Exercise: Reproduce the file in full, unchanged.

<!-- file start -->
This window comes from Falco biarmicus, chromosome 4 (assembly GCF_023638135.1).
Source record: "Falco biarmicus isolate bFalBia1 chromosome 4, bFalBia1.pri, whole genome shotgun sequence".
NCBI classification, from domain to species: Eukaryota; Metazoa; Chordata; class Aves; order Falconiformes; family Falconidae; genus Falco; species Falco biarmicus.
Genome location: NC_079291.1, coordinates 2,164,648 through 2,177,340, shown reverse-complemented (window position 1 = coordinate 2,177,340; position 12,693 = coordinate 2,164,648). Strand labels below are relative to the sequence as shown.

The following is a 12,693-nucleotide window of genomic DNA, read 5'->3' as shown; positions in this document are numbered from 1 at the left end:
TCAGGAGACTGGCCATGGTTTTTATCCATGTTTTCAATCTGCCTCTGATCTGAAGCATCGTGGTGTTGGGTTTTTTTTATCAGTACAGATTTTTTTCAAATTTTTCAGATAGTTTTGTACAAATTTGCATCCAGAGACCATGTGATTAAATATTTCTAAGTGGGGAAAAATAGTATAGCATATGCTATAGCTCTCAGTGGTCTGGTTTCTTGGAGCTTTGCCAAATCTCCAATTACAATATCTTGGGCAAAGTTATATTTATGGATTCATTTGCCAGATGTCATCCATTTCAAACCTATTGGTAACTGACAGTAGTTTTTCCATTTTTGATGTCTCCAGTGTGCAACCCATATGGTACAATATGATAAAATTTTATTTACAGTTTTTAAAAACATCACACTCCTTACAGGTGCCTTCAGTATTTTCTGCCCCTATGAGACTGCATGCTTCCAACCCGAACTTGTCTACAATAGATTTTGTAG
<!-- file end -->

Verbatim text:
This window comes from Falco biarmicus, chromosome 4 (assembly GCF_023638135.1).
Source record: "Falco biarmicus isolate bFalBia1 chromosome 4, bFalBia1.pri, whole genome shotgun sequence".
NCBI classification, from domain to species: Eukaryota; Metazoa; Chordata; class Aves; order Falconiformes; family Falconidae; genus Falco; species Falco biarmicus.
Genome location: NC_079291.1, coordinates 2,164,648 through 2,177,340, shown reverse-complemented (window position 1 = coordinate 2,177,340; position 12,693 = coordinate 2,164,648). Strand labels below are relative to the sequence as shown.

The following is a 12,693-nucleotide window of genomic DNA, read 5'->3' as shown; positions in this document are numbered from 1 at the left end:
TCAGGAGACTGGCCATGGTTTTTATCCATGTTTTCAATCTGCCTCTGATCTGAAGCATCGTGGTGTTGGGTTTTTTTTATCAGTACAGATTTTTTTCAAATTTTTCAGATAGTTTTGTACAAATTTGCATCCAGAGACCATGTGATTAAATATTTCTAAGTGGGGAAAAATAGTATAGCATATGCTATAGCTCTCAGTGGTCTGGTTTCTTGGAGCTTTGCCAAATCTCCAATTACAATATCTTGGGCAAAGTTATATTTATGGATTCATTTGCCAGATGTCATCCATTTCAAACCTATTGGTAACTGACAGTAGTTTTTCCATTTTTGATGTCTCCAGTGTGCAACCCATATGGTACAATATGATAAAATTTTATTTACAGTTTTTAAAAACATCACACTCCTTACAGGTGCCTTCAGTATTTTCTGCCCCTATGAGACTGCATGCTTCCAACCCGAACTTGTCTACAATAGATTTTGTAG